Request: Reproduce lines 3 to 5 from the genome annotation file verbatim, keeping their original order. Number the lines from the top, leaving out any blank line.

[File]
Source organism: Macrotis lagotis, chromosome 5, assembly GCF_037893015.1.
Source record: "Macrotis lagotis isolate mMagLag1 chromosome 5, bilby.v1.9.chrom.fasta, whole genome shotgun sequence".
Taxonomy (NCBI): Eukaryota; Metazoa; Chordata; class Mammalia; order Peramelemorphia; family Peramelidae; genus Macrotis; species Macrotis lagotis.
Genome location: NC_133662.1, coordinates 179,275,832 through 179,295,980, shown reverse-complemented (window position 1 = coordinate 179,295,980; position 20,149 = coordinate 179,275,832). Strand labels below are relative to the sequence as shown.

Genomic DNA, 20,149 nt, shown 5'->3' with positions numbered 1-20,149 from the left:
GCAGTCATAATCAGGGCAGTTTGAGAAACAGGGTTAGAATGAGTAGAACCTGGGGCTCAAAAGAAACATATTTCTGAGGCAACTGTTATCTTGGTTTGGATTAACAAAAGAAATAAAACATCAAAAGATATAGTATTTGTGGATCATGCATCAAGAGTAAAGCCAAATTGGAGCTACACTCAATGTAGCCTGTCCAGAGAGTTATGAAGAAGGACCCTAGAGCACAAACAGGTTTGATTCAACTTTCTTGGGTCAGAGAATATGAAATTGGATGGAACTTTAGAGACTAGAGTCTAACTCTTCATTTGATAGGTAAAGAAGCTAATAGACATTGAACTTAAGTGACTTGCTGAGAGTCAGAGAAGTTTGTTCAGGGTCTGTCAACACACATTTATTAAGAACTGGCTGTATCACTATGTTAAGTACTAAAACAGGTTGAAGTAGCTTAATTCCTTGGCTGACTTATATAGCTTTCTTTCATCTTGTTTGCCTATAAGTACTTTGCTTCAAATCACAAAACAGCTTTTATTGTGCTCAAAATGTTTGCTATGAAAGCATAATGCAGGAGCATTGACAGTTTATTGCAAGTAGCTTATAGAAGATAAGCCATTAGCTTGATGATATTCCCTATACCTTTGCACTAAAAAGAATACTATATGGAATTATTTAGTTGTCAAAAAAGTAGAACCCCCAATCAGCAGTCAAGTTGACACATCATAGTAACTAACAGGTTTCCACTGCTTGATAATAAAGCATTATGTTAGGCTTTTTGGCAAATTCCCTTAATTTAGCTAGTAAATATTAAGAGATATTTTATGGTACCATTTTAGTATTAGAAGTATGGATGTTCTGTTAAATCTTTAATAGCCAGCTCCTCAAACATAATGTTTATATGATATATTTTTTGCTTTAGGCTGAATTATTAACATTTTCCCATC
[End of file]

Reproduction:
Taxonomy (NCBI): Eukaryota; Metazoa; Chordata; class Mammalia; order Peramelemorphia; family Peramelidae; genus Macrotis; species Macrotis lagotis.
Genome location: NC_133662.1, coordinates 179,275,832 through 179,295,980, shown reverse-complemented (window position 1 = coordinate 179,295,980; position 20,149 = coordinate 179,275,832). Strand labels below are relative to the sequence as shown.

Genomic DNA, 20,149 nt, shown 5'->3' with positions numbered 1-20,149 from the left: